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« Benedict XVI remarks on Peter Lombard and "the entire vision of Christian doctrine" | Main | "Holy Mary, Mother of God, you have given the world its true light..." »

Wednesday, December 30, 2009

Comments

Ed Peters

"What I find fascinating, and infuriating, is how the culture-war debate is routinely described by antagonists on both sides as a conflict between the religious and the un-religious. The faith instinct manifests itself across the ideological spectrum, even if it masquerades as something else."

Quintessentially Chestertonian observation, that.

ps: If Carl doesn't someday write a great study of Religion in America, we shall all be the poorer.

Kevin

Part of the story line involves an equivalent of the Gaia Hypothesis. While this is pantheism dressed up in pseudoscientific verbiage to make it more palatable to Western minds, the movie has one of the characters gathering empirical evidence of it on Pandora. I found this a jarring contrast with the lack of evidence back on boring old Earth and so I see it as a backhanded admission of sorts: in the real world the Gaia Hypothesis lacks evidence. Also, the extreme good guy/bad guy divide was as overdone as a spaghetti Western, which might also weaken Cameron's efforts at winning us over to anything beyond 2.6 hours of entertaining fiction. But maybe Cameron is targeting those who have been taught to made decisions based on feeling rather than reason.

Randy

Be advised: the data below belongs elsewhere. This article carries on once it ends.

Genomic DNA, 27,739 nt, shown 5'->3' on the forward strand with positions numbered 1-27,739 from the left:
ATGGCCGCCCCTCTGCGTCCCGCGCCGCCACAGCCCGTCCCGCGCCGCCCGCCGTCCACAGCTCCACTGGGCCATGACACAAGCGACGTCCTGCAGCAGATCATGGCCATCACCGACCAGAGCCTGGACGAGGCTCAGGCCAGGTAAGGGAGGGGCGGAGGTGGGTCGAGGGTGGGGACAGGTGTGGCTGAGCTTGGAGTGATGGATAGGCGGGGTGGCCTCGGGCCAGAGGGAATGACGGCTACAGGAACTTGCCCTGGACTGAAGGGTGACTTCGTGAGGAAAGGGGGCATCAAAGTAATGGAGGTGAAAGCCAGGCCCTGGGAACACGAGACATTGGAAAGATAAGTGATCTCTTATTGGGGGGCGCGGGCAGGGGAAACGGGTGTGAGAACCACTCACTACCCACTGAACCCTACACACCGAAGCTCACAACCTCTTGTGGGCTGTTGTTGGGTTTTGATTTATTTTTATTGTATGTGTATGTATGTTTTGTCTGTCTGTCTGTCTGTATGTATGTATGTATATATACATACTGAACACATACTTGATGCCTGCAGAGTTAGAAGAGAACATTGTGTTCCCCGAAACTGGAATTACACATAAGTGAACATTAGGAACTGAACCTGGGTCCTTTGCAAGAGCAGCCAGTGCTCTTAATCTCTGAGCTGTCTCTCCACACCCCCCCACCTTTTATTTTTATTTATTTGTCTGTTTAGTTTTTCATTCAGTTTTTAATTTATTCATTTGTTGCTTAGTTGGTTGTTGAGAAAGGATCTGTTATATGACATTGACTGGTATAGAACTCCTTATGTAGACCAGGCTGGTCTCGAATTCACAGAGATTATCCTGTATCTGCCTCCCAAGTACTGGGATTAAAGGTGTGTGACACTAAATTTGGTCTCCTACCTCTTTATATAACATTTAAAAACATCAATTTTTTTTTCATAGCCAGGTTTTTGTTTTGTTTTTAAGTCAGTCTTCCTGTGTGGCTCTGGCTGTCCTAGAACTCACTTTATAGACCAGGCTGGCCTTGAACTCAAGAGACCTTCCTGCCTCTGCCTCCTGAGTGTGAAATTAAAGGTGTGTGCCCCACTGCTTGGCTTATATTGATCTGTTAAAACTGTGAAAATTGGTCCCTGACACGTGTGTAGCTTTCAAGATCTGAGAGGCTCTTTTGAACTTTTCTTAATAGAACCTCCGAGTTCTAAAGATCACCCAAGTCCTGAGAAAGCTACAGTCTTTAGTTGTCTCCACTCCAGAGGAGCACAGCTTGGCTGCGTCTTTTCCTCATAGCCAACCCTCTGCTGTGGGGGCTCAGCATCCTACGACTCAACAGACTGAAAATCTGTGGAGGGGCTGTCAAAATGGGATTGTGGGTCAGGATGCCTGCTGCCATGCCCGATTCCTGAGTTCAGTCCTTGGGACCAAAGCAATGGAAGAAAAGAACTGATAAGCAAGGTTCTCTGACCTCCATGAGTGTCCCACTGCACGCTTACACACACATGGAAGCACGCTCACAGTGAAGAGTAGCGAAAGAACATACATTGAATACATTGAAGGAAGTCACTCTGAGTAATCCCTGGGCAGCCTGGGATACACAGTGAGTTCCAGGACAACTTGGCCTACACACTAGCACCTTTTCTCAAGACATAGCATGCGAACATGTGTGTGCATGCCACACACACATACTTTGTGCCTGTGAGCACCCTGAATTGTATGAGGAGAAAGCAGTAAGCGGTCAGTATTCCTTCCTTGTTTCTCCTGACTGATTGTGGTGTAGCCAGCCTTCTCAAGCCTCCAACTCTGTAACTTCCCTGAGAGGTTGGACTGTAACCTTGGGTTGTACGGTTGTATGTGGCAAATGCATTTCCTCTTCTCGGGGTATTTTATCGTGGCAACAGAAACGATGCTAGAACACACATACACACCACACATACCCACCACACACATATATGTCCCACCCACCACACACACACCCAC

I would even say the same thing about atheism. They will deny being religious more vehemently but they become religious anyway. We cannot escape it. We need to latch onto certain principles to make sense of the world. We need infallibility. We will manufacture it if we have to.

Kevin

Atheism claims the fig leaf of positivism when the question is God's theoretical existence, and then with no sense or irony wants to talk about the meaning of scientific discoveries. No wonder the New Atheists rely so heavily on name-calling and posturing.

Ben George

The pantheism isn't even the worst part of it, that was so blatant that even my rather oblivious high school students could pick up on it.

Worse, IMHO, was the Gnostic idea that we are simply "meat puppets" and that you can be "downloaded" into a new body, that your body is only an adornment to your "real self".

Plus, for all the good-guy-bad-guy stuff, it still basically tells the story from the proverbial "white man" perspective, the question asked isn't "Who are these 'other' people and what rights are inherent in personhood?"
Rather it's an internal debate between the "bad guy" conquerors and the "good guy" conquerors: "What should we do with them: Kill them or have sex with them?"

LJ

Well said Ben.

It is amazing the number of Christians who hold a similar dualistic view of humanity. I think that was Benedict's point at Regensburg, in part, when he talks about the Hellenization of our thought.

Charles E Flynn

Here is another take:

Avatar’s Central Fallacy [Travis Kavulla]

http://corner.nationalreview.com/post/?q=MDE0YTc2ZWNjMjdjMzk2YmFiNjg3YTA0OWE0N2U2NWU

Manuel G. Daugherty Razetto

The movie is making history in the cinematographic world. That is proof of how good, in many ways, it is.
It presents the eternal polarization of Evil and Good, not just the good and bad guys which are secondary. It will have many interpretations including religious overtones, morality etc.
Over all, it is an accomplishment of Technology and Imagination. Worth seeing it.

Joyce

Hi Carl:
What I want to comment on is your article on the site below. I did not find any links on the site for comments.